Multi Task Nation
The way we spend our time is also the way we allow our attention to be taken. Even when at work with defined tasks to perform, the way we divide our attention carries
a lot of weight. We can wind up focused, with energy to spare, or distracted, drained and struggling to stay on task.
In one sense, the world is constantly vying for our attention, thousands of different possibilities, both out there, and in our heads. The internet available from multiple entry points only adds to this already limitless number of choices for where to put our attention.
What you allow to take hold of your attention first of all burns your energy, biologically and other wise. And it does something else, it determines for the moment a great deal of your state of mind, what you see hear feel think — what you are in the moment, what state you are in, – not something I personally like to leave up to random stimuli to determine.
In particular, the way we divide our attention, utilizing the inherent ability to focus on more than one thing at a time (after all life doesn’t get in line) is something that increasingly calls our attention. And the way we invest that attention with high or low intensity of focus is also quite important.
Let’s play with terms for a bit shall we?
We all know the term multitasking – starting to become synonymous with living – unfortunately. The ability to multitask, and the increasing variety of circumstances under which we engage in multitasking can be an unfortunate drain on our energy and focus. I read a study where people who felt they were good at multitasking were measured in their performance level when they moved from one task to more tasks. Even though they felt they were performing just as well, the results showed the opposite.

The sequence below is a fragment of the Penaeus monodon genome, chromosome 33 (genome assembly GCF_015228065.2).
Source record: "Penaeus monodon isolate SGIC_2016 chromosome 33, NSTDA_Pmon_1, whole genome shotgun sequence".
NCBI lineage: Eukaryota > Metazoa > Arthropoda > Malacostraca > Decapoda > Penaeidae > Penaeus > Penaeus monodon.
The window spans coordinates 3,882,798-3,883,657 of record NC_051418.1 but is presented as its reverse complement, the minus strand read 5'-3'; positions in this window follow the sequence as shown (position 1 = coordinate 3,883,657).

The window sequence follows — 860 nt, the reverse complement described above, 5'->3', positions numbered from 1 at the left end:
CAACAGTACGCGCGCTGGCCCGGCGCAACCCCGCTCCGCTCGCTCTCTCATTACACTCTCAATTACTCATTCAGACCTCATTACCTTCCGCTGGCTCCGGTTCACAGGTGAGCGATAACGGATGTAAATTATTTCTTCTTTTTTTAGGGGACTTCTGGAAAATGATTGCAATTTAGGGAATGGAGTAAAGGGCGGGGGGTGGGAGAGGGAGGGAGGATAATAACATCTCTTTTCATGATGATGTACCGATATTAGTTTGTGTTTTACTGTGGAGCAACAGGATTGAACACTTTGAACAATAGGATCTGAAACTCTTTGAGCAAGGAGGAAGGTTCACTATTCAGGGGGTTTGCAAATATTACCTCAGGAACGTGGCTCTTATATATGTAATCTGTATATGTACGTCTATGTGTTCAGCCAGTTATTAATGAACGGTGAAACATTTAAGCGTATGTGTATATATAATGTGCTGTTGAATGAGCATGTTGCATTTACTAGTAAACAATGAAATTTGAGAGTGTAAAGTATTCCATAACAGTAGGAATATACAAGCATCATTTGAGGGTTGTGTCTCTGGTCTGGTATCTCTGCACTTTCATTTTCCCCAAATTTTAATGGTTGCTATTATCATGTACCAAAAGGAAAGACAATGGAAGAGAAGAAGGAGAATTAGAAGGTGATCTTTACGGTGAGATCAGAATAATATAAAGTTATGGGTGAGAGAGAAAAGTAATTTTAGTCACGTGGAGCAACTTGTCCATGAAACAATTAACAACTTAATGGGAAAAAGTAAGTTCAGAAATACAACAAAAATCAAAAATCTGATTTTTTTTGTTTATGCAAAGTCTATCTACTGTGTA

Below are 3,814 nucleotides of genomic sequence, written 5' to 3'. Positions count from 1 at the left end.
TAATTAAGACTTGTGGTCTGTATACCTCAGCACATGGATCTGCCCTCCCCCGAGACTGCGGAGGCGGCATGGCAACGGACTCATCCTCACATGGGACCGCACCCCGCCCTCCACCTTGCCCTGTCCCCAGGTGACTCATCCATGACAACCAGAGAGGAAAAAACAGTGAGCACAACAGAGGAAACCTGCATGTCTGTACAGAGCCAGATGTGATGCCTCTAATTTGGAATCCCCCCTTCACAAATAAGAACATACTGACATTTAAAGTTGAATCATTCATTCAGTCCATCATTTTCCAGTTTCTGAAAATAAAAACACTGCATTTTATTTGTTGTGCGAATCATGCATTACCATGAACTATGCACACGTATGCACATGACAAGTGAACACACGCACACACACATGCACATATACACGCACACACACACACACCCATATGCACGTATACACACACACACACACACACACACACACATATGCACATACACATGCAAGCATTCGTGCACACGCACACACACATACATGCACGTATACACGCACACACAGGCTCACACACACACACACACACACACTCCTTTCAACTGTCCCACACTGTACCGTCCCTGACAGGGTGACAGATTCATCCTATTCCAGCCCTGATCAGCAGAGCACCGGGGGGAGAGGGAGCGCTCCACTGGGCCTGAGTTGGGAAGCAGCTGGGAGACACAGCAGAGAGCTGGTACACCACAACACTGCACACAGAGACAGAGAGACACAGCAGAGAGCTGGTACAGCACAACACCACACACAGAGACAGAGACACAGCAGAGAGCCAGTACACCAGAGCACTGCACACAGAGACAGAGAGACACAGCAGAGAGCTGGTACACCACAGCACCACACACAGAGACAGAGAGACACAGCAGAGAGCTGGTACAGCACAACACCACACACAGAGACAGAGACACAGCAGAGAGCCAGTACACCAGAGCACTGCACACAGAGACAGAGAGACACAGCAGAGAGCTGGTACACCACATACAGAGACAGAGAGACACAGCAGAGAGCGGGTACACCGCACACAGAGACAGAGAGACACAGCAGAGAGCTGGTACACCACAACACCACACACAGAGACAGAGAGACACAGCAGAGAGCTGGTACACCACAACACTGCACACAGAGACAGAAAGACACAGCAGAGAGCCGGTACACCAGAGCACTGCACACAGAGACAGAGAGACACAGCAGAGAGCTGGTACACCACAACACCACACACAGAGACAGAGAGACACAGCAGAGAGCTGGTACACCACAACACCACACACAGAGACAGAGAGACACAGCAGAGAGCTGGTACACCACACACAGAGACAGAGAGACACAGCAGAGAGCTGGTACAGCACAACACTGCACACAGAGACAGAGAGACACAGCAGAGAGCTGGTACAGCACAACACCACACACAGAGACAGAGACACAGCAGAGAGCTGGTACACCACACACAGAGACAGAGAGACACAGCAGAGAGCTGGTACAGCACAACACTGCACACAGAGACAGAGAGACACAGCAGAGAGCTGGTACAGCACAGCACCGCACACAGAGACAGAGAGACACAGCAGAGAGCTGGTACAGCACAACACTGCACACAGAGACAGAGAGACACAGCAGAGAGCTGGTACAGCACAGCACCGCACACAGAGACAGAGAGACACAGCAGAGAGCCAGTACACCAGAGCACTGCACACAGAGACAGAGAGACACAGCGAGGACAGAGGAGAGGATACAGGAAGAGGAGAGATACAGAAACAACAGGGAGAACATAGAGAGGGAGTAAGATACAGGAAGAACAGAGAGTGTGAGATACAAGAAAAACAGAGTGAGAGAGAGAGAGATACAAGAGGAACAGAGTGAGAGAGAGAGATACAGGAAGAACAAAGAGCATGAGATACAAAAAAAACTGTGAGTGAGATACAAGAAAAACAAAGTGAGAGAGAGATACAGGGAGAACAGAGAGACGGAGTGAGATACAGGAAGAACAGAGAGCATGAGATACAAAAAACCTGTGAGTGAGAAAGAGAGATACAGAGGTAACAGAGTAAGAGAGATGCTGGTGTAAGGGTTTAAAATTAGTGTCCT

But the issues around multitasking have been explored many times, let’s move on to another issue with how our attention is captured, something I call Schizo-tasking. This is what happens when you begin to engage in multiple tasks and to go back and forth between them.
This can go on for long stretches with many screens up on your computer, phone calls and other tasks coming on and offline as you attention is constantly shifting from one screen/task to another. You may feel a burst of energy as you power through the shifts in attention from one to another.
But at some point, this mode of operation seems to take its toll. You find yourself fuzzy headed and “burnt out,” that is unable to focus effectively, tired, overextended. The idea that our attention is a valuable resource, and more a reservoir of self does not enter into this equation. But we do feel it.
And then there is what I call- Gonzo-tasking.
This is what happens when you are diving into a small menial task with the energy of a major life’s event. II have a couple of emails to write for example, and none of them are life shaking issues, but the y are on my pile of to do’s. It’s late and I’m tired, or it’s early and I’ve just barely begun, but I feel that if I burn through them, pushing, hoping I can get them done in a few minutes and then still have time for 16 other things before I leave the house. What we are missing here of course is the complete mismatch between the energy level and the magnitude of the task. We are also missing the fact that we do not have unlimited energy and that there could be too much usage on small things that is going to leave us exhausted and struggling to marshal the attention a few hours from now for genuinely larger tasks and issues.
When I first recognized I was “schizo-tasking” I felt I had to name it, to recognize what I was doing to myself letting my attention be dragged down that rabbit hole. “Gonzo-tasking” soon followed as a recognition. Pay attention to when you mind is being dragged, and the resources necessary for it to travel there. It’s as if the mind is being pushed into a mold, taking the shape of where it goes. Personally, I’d like to have some say over where that happens to be.